I know that this got to be kind of long, but I’m sharing because you asked in such a way that made me think you at least consider having a deeper relationship at times. It’s not about thinking there’s “that one special person” or soul-mates, it’s not about being co-dependent and “needing” another person on an unhealthy level, or about being hooked on that “in love” feeling and bouncing recklessly through lives, leaving broken hearts and tears. It’s about opening your inner person up to another, risking their judgement, risking their dislike, showing all the little bits and pieces of who you are, and not having it judged or disliked or mocked, but having you loved for every little bit. Having someone take your trust and cherish it and protect it. And you doing the same in return, creating a bond that is deeper than friendship or friendship-with-sex or anything else you could attain while keeping yourself protected from hurt. Is it guaranteed to last forever? Not at all. It may change or grow or die or fade. Don’t lose yourself completely in it. If that happens, have the strength of mind to know you can roll all those bits back up and move on again. That’s a level of self-assuredness that will keep you from co-dependency you need anyway. But the capacity for that level of depth in a relationship is one of the things that makes us most human. It’s completely unique to the people involved, because no other person is exactly you, or them. It will never be replicated in just the same way. It is special. And that is why it is love.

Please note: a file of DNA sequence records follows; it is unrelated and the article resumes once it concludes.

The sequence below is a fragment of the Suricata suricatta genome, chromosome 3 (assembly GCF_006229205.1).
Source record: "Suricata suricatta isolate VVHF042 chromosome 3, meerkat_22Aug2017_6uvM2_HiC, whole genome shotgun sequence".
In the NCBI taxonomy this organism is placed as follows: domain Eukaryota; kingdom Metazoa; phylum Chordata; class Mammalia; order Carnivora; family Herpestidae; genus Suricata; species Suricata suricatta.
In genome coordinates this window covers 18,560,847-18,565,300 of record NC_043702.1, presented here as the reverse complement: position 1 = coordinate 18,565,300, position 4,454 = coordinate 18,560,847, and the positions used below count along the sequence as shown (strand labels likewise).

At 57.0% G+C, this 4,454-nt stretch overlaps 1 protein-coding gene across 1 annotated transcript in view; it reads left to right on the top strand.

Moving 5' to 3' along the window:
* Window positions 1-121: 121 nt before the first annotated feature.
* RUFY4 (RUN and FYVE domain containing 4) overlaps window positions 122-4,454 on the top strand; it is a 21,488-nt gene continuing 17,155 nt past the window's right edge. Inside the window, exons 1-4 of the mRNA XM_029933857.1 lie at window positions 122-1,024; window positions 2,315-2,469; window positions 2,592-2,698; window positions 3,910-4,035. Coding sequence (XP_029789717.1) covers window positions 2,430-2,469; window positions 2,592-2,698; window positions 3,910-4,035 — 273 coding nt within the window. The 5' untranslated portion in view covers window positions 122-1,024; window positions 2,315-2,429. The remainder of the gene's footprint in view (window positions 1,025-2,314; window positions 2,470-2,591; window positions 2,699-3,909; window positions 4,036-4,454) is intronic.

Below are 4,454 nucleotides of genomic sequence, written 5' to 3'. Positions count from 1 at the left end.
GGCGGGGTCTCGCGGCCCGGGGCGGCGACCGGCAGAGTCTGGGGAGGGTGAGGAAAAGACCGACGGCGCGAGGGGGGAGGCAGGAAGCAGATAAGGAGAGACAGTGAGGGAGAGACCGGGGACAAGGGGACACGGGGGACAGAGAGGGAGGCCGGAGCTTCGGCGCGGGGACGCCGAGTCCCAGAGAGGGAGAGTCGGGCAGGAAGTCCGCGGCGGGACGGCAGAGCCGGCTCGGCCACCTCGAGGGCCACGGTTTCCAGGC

• http://cannonballjones.wordpress.com Paul Adams

    As someone who’s been married and had a couple of serious long-term relationships beside that, my best advice is this. Whatever you do, don’t fall in love with, and embark upon a lengthy relationship with, a fundamentalist Christian who is in every way except the glaringly obvious one your absolute ideal partner. Biggest mistake I ever made, still reeling from it.

    Aside from that I do believe that honesty is paramount. If you feel you can’t be 100% honest with someone then maybe they’re not really for you. Also, the vast majority of relationships do end and this hurts. A lot. Love is the greatest thing around but its sudden removal is worse than any drug withdrawal. Be prepared for this! I’m not even thinking about women again for a long time cause I can’t take another round just yet…